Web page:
Joanne Gore_printmediacentrBy Joanne Gore

When was the last time you learned a new technology? I mean truly played with it and embraced it for all it was meant to be. Perhaps you recently upgraded to a new cell phone/smart phone/mobile device. Or your bank re-designed their portal and now you don’t know where to find your statement. Or perhaps you have been told that you need to learn a whole new accounting system because the company is moving to cloud-based solutions.

Whether it’s work-related or personal-related, the fact is that every day we are confronted with something new to learn and integrate into our daily lives. Consider this: according to Portio Research (March 2013): 1.2 billion people worldwide were using mobile apps at the end of 2012. This is forecast to grow at a 29.8 percent each year, to reach 4.4 billion users by the end of 2017.

Things have changed a lot since I was in grade 6. But none so much as the use of technology. The other day my son showed me a project he had just completed. He had done his research on the Internet, taken notes using Word, and created the project in PowerPoint. Yup. PowerPoint.

I have to admit, my initial expectations were not high.  After all, I use PowerPoint all the time. I have fought with the program on more than one occasion and admittedly, I am often NOT the victor! But in the battle, I have learned new techniques and even a few shortcuts.

Powerpoint_printmediacentrBoy was I in for a shock. Aside from some typos and grammar errors (did I mention that the project was entirely in French?) I was completely blown away. His transitions were smooth. He had incorporated special effects that I didn’t even know were possible. And it most certainly did not look like a project done by an 11-year-old 6th grader!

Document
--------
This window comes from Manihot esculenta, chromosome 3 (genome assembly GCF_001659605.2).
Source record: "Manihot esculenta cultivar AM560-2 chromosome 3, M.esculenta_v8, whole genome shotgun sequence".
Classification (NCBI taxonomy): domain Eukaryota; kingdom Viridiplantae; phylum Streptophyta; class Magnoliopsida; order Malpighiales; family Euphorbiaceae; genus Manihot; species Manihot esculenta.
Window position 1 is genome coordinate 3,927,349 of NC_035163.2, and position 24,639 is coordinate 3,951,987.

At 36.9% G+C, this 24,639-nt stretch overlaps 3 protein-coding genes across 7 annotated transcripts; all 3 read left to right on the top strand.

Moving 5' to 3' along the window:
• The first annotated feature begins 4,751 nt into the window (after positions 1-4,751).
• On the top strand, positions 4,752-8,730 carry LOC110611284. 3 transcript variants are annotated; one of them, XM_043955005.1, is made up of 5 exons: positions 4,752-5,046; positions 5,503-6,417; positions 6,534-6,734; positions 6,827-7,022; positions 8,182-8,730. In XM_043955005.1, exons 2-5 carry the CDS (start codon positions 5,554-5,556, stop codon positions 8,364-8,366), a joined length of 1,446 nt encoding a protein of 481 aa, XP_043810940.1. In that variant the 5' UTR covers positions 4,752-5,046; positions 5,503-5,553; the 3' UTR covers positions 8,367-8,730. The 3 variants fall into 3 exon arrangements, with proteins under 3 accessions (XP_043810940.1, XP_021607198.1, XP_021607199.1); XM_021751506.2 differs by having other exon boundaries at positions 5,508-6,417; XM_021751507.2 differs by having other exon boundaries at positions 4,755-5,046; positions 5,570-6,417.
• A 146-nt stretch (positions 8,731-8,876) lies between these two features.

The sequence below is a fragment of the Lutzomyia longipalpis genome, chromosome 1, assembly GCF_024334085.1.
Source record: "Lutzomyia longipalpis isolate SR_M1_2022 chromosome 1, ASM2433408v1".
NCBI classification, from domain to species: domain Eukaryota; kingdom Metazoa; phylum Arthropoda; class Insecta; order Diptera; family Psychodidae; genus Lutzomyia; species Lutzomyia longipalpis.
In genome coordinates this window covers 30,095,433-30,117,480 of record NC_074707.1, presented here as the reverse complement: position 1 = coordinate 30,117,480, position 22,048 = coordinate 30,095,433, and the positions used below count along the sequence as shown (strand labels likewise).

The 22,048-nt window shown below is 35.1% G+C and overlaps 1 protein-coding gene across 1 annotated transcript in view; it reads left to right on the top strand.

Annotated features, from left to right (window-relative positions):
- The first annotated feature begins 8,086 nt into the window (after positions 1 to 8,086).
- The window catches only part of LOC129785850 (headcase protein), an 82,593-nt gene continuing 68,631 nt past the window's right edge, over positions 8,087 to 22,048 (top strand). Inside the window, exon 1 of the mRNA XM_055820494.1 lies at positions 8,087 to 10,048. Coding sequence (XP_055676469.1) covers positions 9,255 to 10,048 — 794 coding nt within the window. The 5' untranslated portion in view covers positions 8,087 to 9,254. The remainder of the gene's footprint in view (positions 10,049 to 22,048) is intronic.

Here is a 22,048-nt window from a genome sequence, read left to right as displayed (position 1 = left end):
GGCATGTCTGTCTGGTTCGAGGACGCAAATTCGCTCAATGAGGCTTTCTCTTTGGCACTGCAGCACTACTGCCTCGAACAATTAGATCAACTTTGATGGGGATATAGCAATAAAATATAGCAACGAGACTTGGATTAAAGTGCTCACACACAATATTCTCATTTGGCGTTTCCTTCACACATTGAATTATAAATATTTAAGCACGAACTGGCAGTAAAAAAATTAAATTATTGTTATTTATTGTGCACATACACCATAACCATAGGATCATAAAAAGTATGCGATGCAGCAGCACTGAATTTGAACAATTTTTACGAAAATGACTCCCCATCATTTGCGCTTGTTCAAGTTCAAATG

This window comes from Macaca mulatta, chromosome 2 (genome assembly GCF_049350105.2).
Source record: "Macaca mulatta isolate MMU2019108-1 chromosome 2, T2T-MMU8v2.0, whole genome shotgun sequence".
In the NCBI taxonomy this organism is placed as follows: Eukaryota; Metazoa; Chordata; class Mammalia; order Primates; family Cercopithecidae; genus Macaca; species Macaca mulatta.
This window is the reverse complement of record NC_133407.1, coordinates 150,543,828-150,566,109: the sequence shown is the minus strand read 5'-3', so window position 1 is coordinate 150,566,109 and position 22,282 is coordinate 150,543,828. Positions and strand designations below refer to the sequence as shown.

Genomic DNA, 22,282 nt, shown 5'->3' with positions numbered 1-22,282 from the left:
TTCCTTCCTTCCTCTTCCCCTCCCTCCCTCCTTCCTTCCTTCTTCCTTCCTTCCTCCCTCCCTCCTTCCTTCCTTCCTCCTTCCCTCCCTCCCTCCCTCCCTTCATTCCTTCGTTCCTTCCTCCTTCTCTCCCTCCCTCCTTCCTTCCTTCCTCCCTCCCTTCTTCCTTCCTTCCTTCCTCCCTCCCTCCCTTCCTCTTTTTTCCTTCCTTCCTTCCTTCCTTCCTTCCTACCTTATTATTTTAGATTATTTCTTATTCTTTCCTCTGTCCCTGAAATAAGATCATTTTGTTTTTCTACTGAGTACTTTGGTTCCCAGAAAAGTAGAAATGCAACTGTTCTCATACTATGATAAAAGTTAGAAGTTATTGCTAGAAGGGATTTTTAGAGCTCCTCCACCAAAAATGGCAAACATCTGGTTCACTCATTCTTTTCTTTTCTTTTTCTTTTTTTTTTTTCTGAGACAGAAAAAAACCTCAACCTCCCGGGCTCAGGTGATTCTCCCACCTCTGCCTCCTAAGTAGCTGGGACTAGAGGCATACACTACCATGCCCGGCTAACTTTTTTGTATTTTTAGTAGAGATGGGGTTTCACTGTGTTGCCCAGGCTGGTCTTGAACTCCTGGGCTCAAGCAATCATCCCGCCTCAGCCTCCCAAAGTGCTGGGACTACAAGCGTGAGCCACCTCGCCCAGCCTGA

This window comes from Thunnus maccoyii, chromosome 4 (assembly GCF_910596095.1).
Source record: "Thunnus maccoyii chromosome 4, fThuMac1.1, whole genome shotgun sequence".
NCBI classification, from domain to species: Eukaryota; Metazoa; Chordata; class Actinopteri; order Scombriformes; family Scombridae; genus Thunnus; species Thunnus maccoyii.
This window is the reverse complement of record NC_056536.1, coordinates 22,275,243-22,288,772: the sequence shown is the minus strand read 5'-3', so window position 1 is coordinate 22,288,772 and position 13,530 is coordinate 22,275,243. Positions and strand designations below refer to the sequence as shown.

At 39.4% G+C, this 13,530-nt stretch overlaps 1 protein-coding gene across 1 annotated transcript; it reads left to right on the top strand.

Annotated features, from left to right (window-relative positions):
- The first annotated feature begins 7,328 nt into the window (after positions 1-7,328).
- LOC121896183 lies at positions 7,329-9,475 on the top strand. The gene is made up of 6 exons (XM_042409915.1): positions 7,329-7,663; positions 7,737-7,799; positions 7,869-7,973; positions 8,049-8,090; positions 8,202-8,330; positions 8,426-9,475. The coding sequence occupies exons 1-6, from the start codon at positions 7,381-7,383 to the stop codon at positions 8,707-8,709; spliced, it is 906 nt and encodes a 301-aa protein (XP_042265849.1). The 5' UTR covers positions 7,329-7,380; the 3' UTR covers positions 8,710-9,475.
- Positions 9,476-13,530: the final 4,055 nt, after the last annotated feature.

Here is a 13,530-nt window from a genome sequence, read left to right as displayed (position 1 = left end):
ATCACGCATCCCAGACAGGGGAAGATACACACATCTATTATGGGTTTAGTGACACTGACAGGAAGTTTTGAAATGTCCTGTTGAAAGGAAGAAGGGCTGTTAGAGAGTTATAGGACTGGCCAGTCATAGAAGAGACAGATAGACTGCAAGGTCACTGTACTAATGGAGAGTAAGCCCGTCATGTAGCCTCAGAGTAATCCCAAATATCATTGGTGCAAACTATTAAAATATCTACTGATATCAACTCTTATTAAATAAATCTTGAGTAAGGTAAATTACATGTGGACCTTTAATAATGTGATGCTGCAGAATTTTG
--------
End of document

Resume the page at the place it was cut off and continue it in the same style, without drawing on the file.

He “broke” a lot of “rules”. Each slide had its own unique look and used different fonts and colour palette. He didn’t know that you’re supposed to develop a template and then use that template to pour all your slides into. And then go back and check that all the headers are the same font and weight and perfectly aligned. And that all the bullets should be consistent.

He just did it. And it was fantastic!

After he had finished he asked me if he was “supposed to” have made all the slides look the same. I thought long and hard about that. I wondered if he had followed that approach would his project have been nearly as interesting? Would his audience be as attentive to his presentation?

As adults, we are so often bogged down by fear of “doing it wrong” that we forget that that is, in fact, how we best learn. By trying. By making mistakes. By playing. And by not fearing that which we are attempting to embrace and master. 

Here’s another interesting stat to consider: 47,000 iPads were sold to schools in the US within the first 45 days of iPad sales. – See the full infograph:

So the next time you need to learn a new technology, or app, or device…or you simply need to create a presentation…you may just want to ask a 6th grader to teach you!

About Joanne Gore

Joanne Gore has nearly twenty years of marketing and communications experience, including corporate and small office environments. A true mentor, Joanne marries her passion for marketing with clear, creative feedback and inspiration. Joanne develops lead generation and conversion programs, re-brands product lines, implements social media strategies, manages PR and media relations campaigns, overhauls websites, develops highly targeted marketing campaigns, and delivers results.

Joanne is an industry speaker, currently sits on the board of Xplor Canada, and is a regular contributor to “News from the Printerverse”. She is also a returning mentor for the Richmond Hill Small Business Enterprise Centre’s Summer Company, an Ontario Government initiative for youth entrepreneurship & employment.

Joanne graduated as a Graphic Designer and, prior to joining the corporate world, worked in the print industry as an art director, typesetter, and printing consultant. Joanne is a marketing geekette by day, a fitness instructor by night, and a mom 24-7.


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